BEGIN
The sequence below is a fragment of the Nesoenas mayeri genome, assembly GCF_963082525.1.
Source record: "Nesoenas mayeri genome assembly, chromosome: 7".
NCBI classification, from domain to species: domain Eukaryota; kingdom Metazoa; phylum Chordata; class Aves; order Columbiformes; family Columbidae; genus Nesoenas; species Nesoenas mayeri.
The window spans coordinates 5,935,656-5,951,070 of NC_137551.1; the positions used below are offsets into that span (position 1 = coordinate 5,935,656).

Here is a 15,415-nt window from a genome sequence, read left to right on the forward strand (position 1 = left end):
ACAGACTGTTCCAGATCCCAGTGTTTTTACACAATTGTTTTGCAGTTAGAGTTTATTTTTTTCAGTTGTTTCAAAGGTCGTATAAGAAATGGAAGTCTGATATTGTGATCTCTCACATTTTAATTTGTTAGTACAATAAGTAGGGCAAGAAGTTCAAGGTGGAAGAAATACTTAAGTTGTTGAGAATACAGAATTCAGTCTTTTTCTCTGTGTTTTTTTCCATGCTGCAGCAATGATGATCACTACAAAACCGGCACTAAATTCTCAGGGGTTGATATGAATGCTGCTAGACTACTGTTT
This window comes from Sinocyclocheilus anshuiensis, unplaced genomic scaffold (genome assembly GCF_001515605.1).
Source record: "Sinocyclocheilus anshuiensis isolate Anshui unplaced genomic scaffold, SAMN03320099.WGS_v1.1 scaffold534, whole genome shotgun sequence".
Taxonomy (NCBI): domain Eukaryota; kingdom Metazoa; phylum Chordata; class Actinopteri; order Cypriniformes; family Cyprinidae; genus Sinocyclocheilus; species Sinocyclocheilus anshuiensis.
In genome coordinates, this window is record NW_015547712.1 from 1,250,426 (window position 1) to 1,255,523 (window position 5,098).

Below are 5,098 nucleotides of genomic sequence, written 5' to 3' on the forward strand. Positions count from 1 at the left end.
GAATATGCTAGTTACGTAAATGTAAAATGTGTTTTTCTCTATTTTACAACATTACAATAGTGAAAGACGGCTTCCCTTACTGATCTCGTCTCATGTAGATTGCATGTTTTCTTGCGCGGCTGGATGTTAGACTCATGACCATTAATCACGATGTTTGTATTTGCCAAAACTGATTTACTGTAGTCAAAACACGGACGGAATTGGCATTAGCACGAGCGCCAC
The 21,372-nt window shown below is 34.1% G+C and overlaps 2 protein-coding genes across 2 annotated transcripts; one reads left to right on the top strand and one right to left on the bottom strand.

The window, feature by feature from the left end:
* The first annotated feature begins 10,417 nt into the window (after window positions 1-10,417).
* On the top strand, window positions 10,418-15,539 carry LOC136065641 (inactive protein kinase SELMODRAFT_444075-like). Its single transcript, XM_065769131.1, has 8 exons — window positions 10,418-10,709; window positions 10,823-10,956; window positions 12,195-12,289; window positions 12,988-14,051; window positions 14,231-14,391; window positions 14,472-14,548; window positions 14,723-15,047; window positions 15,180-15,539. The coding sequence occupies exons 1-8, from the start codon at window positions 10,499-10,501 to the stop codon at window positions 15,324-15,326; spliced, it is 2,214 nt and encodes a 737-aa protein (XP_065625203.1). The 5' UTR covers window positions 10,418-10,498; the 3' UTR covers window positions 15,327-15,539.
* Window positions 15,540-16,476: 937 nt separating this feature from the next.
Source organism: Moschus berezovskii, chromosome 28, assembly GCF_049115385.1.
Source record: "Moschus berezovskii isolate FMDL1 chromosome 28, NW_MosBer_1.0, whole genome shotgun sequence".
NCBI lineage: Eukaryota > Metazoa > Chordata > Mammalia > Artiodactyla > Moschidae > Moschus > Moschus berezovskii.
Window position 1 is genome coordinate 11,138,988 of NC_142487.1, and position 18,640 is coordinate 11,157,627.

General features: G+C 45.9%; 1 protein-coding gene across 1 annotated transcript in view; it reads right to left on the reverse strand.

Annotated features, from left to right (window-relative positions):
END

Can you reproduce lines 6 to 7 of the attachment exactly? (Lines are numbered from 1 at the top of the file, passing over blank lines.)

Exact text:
ACAGACTGTTCCAGATCCCAGTGTTTTTACACAATTGTTTTGCAGTTAGAGTTTATTTTTTTCAGTTGTTTCAAAGGTCGTATAAGAAATGGAAGTCTGATATTGTGATCTCTCACATTTTAATTTGTTAGTACAATAAGTAGGGCAAGAAGTTCAAGGTGGAAGAAATACTTAAGTTGTTGAGAATACAGAATTCAGTCTTTTTCTCTGTGTTTTTTTCCATGCTGCAGCAATGATGATCACTACAAAACCGGCACTAAATTCTCAGGGGTTGATATGAATGCTGCTAGACTACTGTTT
This window comes from Sinocyclocheilus anshuiensis, unplaced genomic scaffold (genome assembly GCF_001515605.1).